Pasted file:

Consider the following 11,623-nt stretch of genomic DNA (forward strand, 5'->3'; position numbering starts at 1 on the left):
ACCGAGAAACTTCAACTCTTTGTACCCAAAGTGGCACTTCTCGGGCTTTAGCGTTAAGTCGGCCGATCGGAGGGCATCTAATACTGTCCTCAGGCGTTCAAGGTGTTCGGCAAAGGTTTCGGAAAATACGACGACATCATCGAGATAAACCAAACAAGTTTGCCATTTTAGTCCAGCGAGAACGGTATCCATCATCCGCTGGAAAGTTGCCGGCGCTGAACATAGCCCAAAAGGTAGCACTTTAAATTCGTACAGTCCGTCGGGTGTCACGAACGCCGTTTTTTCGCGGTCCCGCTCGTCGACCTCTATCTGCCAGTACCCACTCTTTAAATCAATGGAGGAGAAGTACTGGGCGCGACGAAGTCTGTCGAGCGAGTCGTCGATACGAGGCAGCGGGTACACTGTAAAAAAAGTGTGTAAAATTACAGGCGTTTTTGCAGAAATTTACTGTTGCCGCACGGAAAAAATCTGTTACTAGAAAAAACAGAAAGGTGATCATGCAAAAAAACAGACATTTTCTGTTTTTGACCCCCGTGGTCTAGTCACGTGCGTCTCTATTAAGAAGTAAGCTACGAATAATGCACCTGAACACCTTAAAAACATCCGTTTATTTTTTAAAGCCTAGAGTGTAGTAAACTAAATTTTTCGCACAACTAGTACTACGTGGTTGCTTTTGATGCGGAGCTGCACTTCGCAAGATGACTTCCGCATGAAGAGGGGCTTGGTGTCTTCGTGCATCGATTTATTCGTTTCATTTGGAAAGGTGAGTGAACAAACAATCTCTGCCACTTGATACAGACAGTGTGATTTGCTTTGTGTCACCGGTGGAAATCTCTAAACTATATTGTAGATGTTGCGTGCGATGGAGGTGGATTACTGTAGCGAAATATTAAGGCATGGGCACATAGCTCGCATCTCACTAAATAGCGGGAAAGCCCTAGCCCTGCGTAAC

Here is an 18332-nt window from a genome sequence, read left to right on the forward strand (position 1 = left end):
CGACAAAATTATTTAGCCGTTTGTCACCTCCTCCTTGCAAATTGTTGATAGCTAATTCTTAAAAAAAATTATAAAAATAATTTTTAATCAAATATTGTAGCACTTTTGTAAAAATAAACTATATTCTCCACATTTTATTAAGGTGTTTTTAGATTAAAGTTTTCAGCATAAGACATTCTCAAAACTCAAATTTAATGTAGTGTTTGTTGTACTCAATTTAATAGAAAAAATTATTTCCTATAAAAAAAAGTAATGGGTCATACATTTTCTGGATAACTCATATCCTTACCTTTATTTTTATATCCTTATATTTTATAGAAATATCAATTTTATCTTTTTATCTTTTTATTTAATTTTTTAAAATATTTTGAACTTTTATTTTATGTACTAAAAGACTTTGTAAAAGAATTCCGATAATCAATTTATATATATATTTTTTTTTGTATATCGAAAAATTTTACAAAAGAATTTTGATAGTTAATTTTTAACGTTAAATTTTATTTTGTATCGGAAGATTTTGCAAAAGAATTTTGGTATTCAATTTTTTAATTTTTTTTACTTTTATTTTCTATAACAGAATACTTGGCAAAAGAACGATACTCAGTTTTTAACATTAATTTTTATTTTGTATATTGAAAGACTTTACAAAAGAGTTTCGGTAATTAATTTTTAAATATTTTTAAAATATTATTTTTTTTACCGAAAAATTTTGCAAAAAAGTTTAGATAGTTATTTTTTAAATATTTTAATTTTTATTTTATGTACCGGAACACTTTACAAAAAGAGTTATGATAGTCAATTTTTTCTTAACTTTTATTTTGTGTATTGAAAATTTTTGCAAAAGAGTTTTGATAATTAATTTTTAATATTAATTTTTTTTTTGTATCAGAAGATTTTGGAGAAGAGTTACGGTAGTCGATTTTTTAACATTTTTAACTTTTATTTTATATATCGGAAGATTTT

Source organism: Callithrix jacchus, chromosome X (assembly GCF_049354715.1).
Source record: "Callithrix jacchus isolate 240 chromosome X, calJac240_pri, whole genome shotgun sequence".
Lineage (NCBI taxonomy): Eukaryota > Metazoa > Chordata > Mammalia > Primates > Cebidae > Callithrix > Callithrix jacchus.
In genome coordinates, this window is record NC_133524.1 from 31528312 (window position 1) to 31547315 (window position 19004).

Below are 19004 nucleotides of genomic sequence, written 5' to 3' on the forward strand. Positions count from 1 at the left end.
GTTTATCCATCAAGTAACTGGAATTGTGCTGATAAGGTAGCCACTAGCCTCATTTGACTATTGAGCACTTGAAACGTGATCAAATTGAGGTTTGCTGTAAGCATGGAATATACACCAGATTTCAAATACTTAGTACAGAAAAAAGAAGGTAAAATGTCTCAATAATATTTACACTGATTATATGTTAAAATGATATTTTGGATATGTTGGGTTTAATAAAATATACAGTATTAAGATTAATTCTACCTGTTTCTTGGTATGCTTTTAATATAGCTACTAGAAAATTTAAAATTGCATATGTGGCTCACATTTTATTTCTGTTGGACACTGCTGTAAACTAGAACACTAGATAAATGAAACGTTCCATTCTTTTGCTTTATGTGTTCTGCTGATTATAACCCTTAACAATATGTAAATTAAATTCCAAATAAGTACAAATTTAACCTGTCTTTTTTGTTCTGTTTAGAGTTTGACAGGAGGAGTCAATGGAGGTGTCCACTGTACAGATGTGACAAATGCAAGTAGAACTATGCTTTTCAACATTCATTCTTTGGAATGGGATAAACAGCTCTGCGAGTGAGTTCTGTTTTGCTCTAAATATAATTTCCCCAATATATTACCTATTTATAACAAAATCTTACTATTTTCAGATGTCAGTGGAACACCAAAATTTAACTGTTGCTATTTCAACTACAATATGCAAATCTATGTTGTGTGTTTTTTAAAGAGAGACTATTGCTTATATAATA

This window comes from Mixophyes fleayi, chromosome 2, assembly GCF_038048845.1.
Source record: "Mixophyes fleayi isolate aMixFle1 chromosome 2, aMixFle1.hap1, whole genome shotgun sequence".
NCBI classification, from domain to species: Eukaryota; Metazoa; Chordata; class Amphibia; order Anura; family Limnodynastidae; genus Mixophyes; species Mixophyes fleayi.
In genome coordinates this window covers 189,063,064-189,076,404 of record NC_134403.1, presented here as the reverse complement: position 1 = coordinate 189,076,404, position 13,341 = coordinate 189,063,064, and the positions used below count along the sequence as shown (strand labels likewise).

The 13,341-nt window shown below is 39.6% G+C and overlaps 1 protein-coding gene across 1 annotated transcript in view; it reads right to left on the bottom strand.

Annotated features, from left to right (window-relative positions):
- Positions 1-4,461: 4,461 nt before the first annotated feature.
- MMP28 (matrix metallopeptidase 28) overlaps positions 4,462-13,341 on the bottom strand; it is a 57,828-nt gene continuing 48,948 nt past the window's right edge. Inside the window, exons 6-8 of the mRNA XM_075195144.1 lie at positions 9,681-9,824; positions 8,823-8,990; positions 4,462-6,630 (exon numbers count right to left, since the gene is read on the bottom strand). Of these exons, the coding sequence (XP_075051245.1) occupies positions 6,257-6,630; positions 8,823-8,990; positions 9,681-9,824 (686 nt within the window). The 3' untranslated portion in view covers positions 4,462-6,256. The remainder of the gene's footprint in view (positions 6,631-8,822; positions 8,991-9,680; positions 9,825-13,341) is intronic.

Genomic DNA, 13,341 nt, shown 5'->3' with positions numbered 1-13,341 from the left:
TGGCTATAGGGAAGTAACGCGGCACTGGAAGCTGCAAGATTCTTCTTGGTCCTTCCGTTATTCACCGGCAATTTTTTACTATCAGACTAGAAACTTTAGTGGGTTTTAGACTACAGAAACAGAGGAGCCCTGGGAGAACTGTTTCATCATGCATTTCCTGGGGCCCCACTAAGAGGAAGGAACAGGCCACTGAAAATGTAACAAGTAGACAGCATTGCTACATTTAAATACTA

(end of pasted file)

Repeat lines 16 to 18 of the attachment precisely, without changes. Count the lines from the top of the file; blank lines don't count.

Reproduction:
Annotated features, from left to right (window-relative positions):
- Positions 1-4,461: 4,461 nt before the first annotated feature.
- MMP28 (matrix metallopeptidase 28) overlaps positions 4,462-13,341 on the bottom strand; it is a 57,828-nt gene continuing 48,948 nt past the window's right edge. Inside the window, exons 6-8 of the mRNA XM_075195144.1 lie at positions 9,681-9,824; positions 8,823-8,990; positions 4,462-6,630 (exon numbers count right to left, since the gene is read on the bottom strand). Of these exons, the coding sequence (XP_075051245.1) occupies positions 6,257-6,630; positions 8,823-8,990; positions 9,681-9,824 (686 nt within the window). The 3' untranslated portion in view covers positions 4,462-6,256. The remainder of the gene's footprint in view (positions 6,631-8,822; positions 8,991-9,680; positions 9,825-13,341) is intronic.